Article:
In possible shades of a proposed “Capitol Police Force” redux, the S.C. Senate’s budget-writing committee wants to spend $900,000 next fiscal year to bolster security at the State House complex with an additional 12 full-time officers.
The expenditure presumably would be annually recurring.
By comparison, the tax dollars could pay for an equal or greater number of state troopers or public school teachers, whose ranks were thinned amid state budget cuts during the Great Recession.
The Senate Finance Committee included the $900,000 in its proposed budget for the 2011-12 fiscal year, which begins July 1. The Senate is debating the budget this week.
The 12 additional personnel would reinforce a State House grounds security system that features an unknown number of officers already assigned to the area; separate House and Senate sergeants-at-arms divisions; and a $6 million upgrade project completed in phases over the past few years.
Among other components, the project added a street-level guard station and concrete barrier on the south side of the State House.
Former Gov. Mark Sanford, criticizing the security upgrade as frivolous and unnecessary, deactivated much of it.
One of Sanford’s legislative arch-nemeses, Senate President Pro Tempore Glenn McConnell, R-Charleston, responded by sponsoring a bill in 2009 to create a “Capitol Police Force.” The Senate passed the bill but it died in the House.
The legislation generated much derision and sarcasm aimed at McConnell and its other supporters during the tightest of tight budget times.
So, does the Finance panel’s proposed $900,000 for 12 more cops at the Capitol complex resurrect the would-be police force idea? Is it a backdoor attempt at the same?
True, a few nut jobs have gone all Dukes of Hazzard on the State House grounds in recent years, messing up the grass and colliding with a monument and so forth.
But that was before the security upgrade project.
And, seriously, is Osama bin Laden or some other terrorist boogeyman, like, plotting an attack that merits the extra muscle?
Your call, Nerve readers, your call.
This much we do know: While the State House is hardly the White House in terms of security, it’s not as accessible as the average church sanctuary, either.
Capitol complex security is the province of the Bureau of Protective Services, a division of the S.C. Department of Public Safety. The bureau employs 64 sworn officers, according to Sid Gaulden, a spokesman for the agency.
He would not disclose how many of those officers are assigned to the State House. “That’s basic security information that we would not put out or publish,” Gaulden says.
He notes that the jurisdiction of Protective Services officers is not limited to the Capitol; that it includes, for example, the state Supreme Court. “They have other duties also,” Gaulden says.
What does the Department of Public Safety think of the proposed 12 additional officers for security at the Capitol complex?
“We don’t discuss the legislative actions until they become final,” Gaulden says. He describes that silence as the agency’s “longstanding policy” because measures often are introduced in the General Assembly that do not pass.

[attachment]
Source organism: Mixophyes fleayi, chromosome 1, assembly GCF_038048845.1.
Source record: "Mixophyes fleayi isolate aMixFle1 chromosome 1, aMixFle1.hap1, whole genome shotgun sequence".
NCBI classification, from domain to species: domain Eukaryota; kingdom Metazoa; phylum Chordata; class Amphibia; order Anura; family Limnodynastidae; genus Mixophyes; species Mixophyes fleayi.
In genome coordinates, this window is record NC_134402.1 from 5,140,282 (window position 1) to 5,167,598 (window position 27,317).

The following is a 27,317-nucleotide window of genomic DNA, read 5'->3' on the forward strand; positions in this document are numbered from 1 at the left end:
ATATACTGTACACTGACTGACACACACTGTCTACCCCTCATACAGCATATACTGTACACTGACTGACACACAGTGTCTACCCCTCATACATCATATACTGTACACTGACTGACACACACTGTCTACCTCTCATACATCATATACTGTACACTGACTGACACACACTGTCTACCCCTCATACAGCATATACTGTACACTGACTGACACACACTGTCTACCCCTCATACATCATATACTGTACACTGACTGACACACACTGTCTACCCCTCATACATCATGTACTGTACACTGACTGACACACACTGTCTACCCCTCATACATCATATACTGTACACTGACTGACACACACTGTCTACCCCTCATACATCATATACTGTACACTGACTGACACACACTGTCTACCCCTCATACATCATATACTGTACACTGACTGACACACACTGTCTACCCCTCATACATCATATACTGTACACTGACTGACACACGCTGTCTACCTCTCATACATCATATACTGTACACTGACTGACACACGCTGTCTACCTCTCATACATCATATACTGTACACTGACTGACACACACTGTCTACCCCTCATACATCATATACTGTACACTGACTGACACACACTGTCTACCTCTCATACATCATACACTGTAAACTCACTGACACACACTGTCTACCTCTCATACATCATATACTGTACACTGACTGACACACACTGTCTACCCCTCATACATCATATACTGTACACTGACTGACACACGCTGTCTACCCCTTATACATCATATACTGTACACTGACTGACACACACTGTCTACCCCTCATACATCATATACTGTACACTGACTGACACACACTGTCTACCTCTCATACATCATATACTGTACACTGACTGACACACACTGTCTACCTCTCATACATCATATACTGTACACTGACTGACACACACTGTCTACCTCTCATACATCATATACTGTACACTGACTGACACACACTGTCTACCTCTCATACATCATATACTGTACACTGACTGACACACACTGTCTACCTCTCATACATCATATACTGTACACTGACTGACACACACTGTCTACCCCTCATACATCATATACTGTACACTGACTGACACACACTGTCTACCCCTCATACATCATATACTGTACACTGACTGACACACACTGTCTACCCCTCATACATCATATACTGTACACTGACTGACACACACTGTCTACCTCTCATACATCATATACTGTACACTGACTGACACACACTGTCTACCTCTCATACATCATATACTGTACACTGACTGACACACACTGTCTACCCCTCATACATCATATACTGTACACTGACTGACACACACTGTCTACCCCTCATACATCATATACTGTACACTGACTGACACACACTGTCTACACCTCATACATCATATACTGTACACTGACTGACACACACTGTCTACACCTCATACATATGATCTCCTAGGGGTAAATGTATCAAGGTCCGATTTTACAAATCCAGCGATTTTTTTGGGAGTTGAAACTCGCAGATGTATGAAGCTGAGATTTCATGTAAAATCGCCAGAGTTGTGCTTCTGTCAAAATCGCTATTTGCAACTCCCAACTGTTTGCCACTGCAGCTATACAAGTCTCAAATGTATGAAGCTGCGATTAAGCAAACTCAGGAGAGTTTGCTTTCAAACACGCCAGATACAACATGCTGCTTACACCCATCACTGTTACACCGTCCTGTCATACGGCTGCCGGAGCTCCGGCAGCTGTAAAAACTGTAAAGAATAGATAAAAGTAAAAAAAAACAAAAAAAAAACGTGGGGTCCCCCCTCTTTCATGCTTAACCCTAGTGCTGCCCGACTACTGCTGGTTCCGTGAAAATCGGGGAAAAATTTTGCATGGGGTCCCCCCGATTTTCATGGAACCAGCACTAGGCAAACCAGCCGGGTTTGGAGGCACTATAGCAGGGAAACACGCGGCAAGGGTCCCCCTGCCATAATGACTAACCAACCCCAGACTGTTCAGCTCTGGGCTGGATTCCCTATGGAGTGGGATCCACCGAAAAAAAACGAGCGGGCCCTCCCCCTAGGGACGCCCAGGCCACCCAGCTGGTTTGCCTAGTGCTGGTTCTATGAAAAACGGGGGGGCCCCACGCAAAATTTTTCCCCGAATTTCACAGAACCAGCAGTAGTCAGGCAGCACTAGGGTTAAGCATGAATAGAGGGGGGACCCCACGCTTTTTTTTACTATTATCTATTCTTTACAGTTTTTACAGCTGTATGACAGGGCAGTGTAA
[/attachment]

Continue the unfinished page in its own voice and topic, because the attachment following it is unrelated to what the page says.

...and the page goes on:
Well then, does Public Safety think it would be better to use an extra $900,000 to hire more troopers, or more Bureau of Protective Services officers?
“I can’t answer that question because it’s mixing apples and oranges,” Gaulden responds, characterizing the choice as “not an option.”
The state had 953 troopers on the road in 2008; by last year the number was down to 805, according to figures Gaulden provided.
The average trooper salary last fiscal year ranged from approximately $32,600 to $39,500, according to other data from Gaulden.
The elimination of teaching jobs in the Palmetto State was even more pronounced during the recession.
For the current school year, South Carolina districts reported some 48,744 allocated teaching slots, a decrease of 2,145 positions from last school year and 3,676 from the 2008-09 school year, according to a December 2010 report by the Center for Educator Recruitment, Retention & Advancement. The center is an independent state entity on the Winthrop University campus in the Rock Hill area of the Upstate.
The average teacher salary in South Carolina currently is $47,500, according to state Department of Education spokesman Jim Foster.
In any event, legislative sergeants-at-arms provide another layer of protection inside the copper-domed Capitol.
Both the House and Senate have sergeants-at-arms divisions. They operate as independent security functions separate from the Bureau of Protective Services, and they’re not rent-a-cops.
On the House side, The State newspaper’s state salary database lists a sergeant-at-arms who earns approximately $82,300 per year; an assistant sergeant-at-arms (about $57,200); and a security supervisor for an office building that’s part of the Capitol complex ($54,300).
That’s roughly $193,800 total.
On the Senate side, the database lists a sergeant-at-arms (slightly more than $84,300); a chief deputy sergeant-at-arms (about $58,200); and a deputy sergeant-at-arms (nearly $57,300).
That’s about $199,800 altogether.
Combined for both chambers, the sergeants-at-arms operations ring up to a minimum of close to $400,000 per year in salaries alone.
Then there’s the Bureau of Protective Services. It was funded at a touch less than $1.3 million this fiscal year, according to Gaulden.
But, ah, what’s another 900 grand in a $21.7 billion-something budget anyway, right?
(Tell that to the folks hoping to land one of those Amazon jobs hanging out there in the ether of the economic incentives game.)
Reach Ward at (803) 254-4411 or email@example.com.